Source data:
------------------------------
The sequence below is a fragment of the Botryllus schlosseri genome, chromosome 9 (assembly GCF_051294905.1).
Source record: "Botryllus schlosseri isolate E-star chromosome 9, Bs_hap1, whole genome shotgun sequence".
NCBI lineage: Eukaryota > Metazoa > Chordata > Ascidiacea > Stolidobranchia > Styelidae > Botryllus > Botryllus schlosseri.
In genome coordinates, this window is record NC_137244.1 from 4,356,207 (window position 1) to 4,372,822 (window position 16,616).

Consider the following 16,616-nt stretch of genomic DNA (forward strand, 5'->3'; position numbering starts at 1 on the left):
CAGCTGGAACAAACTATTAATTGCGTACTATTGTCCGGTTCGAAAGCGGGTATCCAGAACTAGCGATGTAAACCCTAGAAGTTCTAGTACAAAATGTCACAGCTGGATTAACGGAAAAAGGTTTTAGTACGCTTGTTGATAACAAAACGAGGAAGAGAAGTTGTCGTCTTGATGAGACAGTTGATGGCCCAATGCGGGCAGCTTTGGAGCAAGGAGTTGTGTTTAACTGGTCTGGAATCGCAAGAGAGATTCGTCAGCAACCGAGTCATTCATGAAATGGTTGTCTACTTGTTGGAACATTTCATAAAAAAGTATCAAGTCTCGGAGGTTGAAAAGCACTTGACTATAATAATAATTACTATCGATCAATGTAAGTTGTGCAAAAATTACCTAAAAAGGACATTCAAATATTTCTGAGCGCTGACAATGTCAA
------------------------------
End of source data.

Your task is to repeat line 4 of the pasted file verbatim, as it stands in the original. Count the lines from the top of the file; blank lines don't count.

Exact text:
In genome coordinates, this window is record NC_137244.1 from 4,356,207 (window position 1) to 4,372,822 (window position 16,616).